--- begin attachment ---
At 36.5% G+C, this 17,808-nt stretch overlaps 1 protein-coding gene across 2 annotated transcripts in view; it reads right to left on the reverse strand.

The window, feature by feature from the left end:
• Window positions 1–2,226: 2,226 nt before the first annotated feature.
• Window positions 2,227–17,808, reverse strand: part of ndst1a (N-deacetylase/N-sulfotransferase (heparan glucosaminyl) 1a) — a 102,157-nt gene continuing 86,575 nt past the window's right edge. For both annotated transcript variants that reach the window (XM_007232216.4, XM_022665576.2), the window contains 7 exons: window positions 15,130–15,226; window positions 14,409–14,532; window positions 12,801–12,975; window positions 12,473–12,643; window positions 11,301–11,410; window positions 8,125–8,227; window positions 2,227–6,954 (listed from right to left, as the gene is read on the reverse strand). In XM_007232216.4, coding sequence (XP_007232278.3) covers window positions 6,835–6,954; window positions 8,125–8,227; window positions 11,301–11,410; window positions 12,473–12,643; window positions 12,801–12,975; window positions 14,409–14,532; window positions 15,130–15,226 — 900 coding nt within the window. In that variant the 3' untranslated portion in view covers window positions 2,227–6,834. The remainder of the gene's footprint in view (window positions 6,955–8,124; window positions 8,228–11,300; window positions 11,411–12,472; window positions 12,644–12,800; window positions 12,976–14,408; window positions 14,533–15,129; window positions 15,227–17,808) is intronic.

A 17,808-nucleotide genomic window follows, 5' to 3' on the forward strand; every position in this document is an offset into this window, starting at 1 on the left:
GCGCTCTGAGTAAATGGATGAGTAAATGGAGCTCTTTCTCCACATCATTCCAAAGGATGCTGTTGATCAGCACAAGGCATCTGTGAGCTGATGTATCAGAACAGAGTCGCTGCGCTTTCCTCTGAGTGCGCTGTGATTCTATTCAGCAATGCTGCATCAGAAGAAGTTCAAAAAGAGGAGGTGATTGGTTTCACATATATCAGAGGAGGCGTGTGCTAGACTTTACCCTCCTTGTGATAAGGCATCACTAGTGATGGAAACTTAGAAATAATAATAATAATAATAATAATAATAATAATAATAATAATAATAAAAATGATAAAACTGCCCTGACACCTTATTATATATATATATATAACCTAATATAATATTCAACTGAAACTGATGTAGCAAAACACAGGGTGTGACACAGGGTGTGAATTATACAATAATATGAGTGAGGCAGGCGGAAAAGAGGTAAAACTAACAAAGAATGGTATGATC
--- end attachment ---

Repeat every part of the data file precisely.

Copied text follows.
At 36.5% G+C, this 17,808-nt stretch overlaps 1 protein-coding gene across 2 annotated transcripts in view; it reads right to left on the reverse strand.

The window, feature by feature from the left end:
• Window positions 1–2,226: 2,226 nt before the first annotated feature.
• Window positions 2,227–17,808, reverse strand: part of ndst1a (N-deacetylase/N-sulfotransferase (heparan glucosaminyl) 1a) — a 102,157-nt gene continuing 86,575 nt past the window's right edge. For both annotated transcript variants that reach the window (XM_007232216.4, XM_022665576.2), the window contains 7 exons: window positions 15,130–15,226; window positions 14,409–14,532; window positions 12,801–12,975; window positions 12,473–12,643; window positions 11,301–11,410; window positions 8,125–8,227; window positions 2,227–6,954 (listed from right to left, as the gene is read on the reverse strand). In XM_007232216.4, coding sequence (XP_007232278.3) covers window positions 6,835–6,954; window positions 8,125–8,227; window positions 11,301–11,410; window positions 12,473–12,643; window positions 12,801–12,975; window positions 14,409–14,532; window positions 15,130–15,226 — 900 coding nt within the window. In that variant the 3' untranslated portion in view covers window positions 2,227–6,834. The remainder of the gene's footprint in view (window positions 6,955–8,124; window positions 8,228–11,300; window positions 11,411–12,472; window positions 12,644–12,800; window positions 12,976–14,408; window positions 14,533–15,129; window positions 15,227–17,808) is intronic.

A 17,808-nucleotide genomic window follows, 5' to 3' on the forward strand; every position in this document is an offset into this window, starting at 1 on the left:
GCGCTCTGAGTAAATGGATGAGTAAATGGAGCTCTTTCTCCACATCATTCCAAAGGATGCTGTTGATCAGCACAAGGCATCTGTGAGCTGATGTATCAGAACAGAGTCGCTGCGCTTTCCTCTGAGTGCGCTGTGATTCTATTCAGCAATGCTGCATCAGAAGAAGTTCAAAAAGAGGAGGTGATTGGTTTCACATATATCAGAGGAGGCGTGTGCTAGACTTTACCCTCCTTGTGATAAGGCATCACTAGTGATGGAAACTTAGAAATAATAATAATAATAATAATAATAATAATAATAATAATAATAATAAAAATGATAAAACTGCCCTGACACCTTATTATATATATATATATAACCTAATATAATATTCAACTGAAACTGATGTAGCAAAACACAGGGTGTGACACAGGGTGTGAATTATACAATAATATGAGTGAGGCAGGCGGAAAAGAGGTAAAACTAACAAAGAATGGTATGATC